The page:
It might be stating the obvious, but taking the time to consider safety when using a chainsaw makes a lot of sense.
Most of us will have a chainsaw lurking somewhere in the tool shed. And if there’s not one in your shed, there’s probably one in your friend’s shed that you borrow when you’ve got some wood to clear up.
Used correctly, a chainsaw is a really useful tool, especially when clearing the trees in your garden, or chopping firewood. But most of us have also heard horror stories about nasty cuts or other injuries inflicted by a runaway chainsaw.
So it’s worth knowing a thing or two about chainsaw safety before you pull the starter cord.
These tips are useful guidelines to keep in mind before, during and after using a chainsaw. It’s always a good idea to refresh your memory on chainsaw safety - especially if it’s been a while since you last used one.
Match the size and type of your chainsaw to the job at hand. If you don’t feel that you have the skills for the job, it is best to get a professional to do it for you.
Before you start up, check:
If anything's missing or mal-adjusted, don't use the chainsaw. This is especially important if your chainsaw hasn't been used in a while.
Safety gear can save your life, so take the time to put it on.
Typical chainsaw safety gear includes:
Make sure your work area is free from tripping hazards and electrical cables. Also keep an eye out for anyone who could get in the way of your work area and check to make sure nothing is going to fall on you while you are working (like tree tops, etc). Don't forget to watch out for the weather & some conditions could make your work hazardous.
Use the cold start or warm start positions only. If you drop start a saw it could swing in an arc and cause a serious injury.
Kickback (when the guide bar is thrown back towards you in an uncontrolled arc) can happen at any time. Usually it occurs when the upper part of the bar nose contacts a solid object or light material, or it's pinched while cutting. It can also happen if your chain is loose or the depth gauge setting is too low. Most modern saws have a protective leather mitt attached to the front handle that can protect your hand and help prevent kickback. If your saw has one of these, make sure you use it correctly.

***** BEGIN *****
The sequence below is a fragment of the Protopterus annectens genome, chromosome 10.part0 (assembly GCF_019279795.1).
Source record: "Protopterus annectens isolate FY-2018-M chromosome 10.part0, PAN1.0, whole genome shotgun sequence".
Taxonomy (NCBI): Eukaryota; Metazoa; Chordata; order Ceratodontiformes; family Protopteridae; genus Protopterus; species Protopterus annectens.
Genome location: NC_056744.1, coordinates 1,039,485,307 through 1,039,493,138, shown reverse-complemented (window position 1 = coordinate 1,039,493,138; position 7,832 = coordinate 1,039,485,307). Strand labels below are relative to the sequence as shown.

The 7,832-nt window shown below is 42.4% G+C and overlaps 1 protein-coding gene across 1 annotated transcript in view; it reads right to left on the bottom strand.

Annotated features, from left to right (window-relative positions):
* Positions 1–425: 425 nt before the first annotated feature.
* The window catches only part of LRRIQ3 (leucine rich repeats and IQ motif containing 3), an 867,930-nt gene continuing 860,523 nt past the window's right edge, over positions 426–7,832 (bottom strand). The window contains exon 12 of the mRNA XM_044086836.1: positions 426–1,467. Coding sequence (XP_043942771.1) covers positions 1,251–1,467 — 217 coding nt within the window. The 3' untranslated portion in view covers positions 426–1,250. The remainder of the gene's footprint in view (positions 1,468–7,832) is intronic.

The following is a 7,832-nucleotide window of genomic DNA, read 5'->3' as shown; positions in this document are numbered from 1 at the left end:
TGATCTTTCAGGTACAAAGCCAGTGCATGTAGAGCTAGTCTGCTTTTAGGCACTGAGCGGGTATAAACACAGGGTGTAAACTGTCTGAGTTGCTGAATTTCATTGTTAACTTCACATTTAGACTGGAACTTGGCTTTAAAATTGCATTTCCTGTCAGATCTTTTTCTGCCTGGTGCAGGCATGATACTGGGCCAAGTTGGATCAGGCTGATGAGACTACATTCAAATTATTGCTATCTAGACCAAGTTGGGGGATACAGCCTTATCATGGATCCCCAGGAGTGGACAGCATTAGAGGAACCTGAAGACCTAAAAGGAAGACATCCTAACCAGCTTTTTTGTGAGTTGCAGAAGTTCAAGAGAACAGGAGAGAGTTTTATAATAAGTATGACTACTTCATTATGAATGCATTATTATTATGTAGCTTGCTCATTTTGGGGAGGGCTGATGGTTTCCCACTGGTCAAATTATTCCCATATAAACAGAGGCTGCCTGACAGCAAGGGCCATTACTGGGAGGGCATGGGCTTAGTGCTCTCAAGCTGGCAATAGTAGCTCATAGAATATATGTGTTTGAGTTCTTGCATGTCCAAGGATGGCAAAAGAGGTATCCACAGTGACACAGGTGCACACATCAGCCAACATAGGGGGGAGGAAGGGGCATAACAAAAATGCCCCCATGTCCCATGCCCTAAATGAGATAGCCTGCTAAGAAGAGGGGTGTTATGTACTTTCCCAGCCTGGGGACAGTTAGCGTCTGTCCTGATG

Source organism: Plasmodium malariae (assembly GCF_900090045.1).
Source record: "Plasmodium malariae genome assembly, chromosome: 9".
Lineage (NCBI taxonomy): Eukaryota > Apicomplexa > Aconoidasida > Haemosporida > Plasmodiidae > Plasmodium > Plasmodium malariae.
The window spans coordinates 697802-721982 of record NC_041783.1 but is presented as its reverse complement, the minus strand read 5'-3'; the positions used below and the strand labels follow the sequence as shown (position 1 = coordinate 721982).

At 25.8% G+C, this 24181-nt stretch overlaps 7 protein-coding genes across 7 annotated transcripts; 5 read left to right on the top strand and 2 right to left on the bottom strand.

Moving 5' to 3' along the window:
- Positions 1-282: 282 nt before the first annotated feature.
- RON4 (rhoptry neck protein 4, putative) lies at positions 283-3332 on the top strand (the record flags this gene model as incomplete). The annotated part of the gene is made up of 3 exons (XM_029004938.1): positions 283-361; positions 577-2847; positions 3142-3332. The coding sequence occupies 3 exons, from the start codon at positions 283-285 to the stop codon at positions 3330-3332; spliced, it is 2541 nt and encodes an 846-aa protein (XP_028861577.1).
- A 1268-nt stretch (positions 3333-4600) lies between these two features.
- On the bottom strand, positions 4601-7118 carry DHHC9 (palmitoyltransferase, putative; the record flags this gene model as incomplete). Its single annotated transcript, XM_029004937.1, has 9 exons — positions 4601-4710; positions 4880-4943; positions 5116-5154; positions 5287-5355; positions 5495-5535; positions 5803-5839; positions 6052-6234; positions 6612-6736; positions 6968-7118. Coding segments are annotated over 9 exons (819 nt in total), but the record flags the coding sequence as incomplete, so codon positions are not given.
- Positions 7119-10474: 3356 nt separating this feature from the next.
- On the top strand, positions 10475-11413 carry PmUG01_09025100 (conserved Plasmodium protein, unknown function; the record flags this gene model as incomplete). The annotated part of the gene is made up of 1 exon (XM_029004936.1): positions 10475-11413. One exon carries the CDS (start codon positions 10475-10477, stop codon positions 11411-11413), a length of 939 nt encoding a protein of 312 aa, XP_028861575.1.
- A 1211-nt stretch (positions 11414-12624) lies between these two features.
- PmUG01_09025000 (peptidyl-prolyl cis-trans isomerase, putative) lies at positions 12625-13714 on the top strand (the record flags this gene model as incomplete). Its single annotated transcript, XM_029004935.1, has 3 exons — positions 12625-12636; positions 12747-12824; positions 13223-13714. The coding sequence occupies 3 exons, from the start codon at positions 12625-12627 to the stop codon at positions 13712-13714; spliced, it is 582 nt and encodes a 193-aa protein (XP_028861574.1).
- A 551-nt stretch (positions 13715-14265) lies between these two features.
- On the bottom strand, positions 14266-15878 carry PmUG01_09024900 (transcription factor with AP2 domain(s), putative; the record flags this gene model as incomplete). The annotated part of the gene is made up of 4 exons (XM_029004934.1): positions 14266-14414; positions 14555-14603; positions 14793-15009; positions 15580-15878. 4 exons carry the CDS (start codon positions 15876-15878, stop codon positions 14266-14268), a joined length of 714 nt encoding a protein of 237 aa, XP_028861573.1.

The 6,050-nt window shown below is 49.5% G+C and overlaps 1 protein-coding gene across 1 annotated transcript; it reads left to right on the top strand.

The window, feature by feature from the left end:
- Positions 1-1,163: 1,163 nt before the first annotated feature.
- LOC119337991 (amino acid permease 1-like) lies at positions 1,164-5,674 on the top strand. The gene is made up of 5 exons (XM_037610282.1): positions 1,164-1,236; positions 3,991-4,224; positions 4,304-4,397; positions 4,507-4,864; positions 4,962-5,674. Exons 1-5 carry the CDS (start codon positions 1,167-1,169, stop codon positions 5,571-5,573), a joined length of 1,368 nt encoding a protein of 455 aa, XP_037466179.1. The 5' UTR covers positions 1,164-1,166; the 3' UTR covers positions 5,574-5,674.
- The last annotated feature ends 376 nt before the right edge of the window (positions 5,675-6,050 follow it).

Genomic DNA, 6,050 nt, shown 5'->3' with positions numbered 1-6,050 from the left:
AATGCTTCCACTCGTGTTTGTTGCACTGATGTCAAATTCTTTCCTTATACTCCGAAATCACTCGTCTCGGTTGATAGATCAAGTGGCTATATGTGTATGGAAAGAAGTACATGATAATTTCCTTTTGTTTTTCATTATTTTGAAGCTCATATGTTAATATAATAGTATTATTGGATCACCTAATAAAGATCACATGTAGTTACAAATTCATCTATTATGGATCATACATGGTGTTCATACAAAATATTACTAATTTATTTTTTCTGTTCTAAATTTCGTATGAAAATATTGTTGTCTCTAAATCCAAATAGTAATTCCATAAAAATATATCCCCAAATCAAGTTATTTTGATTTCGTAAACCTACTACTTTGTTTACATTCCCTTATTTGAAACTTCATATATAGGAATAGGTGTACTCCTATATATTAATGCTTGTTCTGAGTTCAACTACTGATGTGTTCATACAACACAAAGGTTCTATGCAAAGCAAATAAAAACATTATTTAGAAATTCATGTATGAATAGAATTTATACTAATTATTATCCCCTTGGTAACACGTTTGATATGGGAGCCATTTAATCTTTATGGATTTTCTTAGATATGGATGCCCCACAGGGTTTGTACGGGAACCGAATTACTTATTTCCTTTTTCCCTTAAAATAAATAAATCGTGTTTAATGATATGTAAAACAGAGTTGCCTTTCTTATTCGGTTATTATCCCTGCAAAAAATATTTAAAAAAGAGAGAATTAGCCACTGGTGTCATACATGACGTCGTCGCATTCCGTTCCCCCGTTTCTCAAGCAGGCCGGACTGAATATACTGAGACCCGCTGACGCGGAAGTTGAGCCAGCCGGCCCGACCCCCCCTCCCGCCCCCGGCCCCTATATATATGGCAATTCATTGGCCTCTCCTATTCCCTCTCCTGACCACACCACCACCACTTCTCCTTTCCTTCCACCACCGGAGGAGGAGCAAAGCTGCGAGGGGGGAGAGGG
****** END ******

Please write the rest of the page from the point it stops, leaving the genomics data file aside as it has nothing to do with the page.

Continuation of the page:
This isn't a good idea because it increases the risk you'll lose your balance, you can't see what you're cutting and it makes the chainsaw more prone to kickback.
Keep two hands on the saw and hold it close to your body, with the body of the saw close to what you're cutting. Plant your feet firmly and slightly apart for balance. Never try to adjust your chain or machine while the engine is running.
And remember, chainsaws are designed to cut wood & nothing else.
Good maintenance will extend the chainsaw's life and make it safer to use. When you finish a job make sure the air filters, sprocket cover and chain brake mechanism are free from sawdust; clean the guide bar groove; oil the holes and check everything is in place (as per the start-up routine & see tip 2).
There you have it. Ten simple tips that will help you make sure you and those around you are kept safe while you use your chainsaw.